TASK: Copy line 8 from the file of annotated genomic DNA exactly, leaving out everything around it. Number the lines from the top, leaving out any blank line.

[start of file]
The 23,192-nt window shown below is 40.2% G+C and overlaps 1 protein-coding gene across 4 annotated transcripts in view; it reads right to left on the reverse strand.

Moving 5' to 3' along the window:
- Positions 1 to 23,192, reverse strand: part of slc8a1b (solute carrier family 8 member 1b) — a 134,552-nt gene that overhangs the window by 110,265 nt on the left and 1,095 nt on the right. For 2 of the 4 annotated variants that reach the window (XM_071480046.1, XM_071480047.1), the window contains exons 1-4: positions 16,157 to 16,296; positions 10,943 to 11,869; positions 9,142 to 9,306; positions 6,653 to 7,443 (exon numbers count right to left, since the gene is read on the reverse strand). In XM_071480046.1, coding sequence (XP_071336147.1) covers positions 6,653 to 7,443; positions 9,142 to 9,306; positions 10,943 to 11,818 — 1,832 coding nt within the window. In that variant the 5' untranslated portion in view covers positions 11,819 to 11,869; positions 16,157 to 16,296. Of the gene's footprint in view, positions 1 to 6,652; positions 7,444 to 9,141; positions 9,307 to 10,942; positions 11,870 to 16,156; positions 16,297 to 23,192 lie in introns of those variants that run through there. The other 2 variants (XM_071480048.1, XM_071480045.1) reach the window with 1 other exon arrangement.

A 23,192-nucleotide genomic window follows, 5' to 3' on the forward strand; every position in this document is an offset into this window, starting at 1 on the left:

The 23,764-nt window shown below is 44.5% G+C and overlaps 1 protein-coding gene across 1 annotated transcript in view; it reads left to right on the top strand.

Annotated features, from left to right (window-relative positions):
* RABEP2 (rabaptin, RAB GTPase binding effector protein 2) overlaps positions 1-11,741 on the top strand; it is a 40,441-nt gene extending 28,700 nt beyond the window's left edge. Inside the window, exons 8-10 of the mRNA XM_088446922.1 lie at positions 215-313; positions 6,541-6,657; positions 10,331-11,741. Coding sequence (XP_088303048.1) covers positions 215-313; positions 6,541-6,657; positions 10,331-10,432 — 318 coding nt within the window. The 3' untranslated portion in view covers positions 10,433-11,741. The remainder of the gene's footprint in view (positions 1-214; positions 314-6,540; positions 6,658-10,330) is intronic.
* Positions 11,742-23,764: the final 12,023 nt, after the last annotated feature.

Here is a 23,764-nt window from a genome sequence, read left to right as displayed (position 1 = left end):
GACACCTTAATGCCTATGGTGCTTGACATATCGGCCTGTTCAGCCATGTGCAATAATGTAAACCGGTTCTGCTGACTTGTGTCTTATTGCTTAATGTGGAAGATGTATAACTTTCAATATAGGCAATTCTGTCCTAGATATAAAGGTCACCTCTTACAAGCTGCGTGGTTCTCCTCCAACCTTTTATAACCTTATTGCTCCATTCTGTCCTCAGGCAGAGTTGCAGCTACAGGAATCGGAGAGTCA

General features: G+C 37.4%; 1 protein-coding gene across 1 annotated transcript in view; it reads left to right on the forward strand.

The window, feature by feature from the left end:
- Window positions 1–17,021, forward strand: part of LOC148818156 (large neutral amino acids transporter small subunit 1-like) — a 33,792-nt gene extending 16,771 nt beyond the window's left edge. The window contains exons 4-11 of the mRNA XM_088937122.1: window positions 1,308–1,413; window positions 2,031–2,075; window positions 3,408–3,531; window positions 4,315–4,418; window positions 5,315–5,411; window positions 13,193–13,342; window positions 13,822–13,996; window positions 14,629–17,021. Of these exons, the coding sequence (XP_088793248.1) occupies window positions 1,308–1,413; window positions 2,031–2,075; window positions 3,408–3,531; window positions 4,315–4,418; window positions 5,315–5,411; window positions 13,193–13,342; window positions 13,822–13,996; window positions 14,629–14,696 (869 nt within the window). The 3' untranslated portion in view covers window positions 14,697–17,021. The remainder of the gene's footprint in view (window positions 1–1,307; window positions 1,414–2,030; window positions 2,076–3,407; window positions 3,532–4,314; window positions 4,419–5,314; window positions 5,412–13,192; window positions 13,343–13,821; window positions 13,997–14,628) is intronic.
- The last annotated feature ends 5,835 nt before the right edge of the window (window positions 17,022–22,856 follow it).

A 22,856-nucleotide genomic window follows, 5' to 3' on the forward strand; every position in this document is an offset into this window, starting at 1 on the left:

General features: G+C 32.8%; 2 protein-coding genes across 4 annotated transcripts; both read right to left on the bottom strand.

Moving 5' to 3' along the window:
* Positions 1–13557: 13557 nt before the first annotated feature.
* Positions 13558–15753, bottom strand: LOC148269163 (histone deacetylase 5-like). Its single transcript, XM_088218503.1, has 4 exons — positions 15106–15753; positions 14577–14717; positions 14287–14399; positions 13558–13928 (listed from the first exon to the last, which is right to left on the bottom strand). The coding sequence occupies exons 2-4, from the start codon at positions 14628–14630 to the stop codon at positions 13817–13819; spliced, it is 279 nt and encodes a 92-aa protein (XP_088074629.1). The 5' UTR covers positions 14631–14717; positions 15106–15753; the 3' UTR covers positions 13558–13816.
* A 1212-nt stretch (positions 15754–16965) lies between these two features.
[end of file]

* Positions 11,742-23,764: the final 12,023 nt, after the last annotated feature.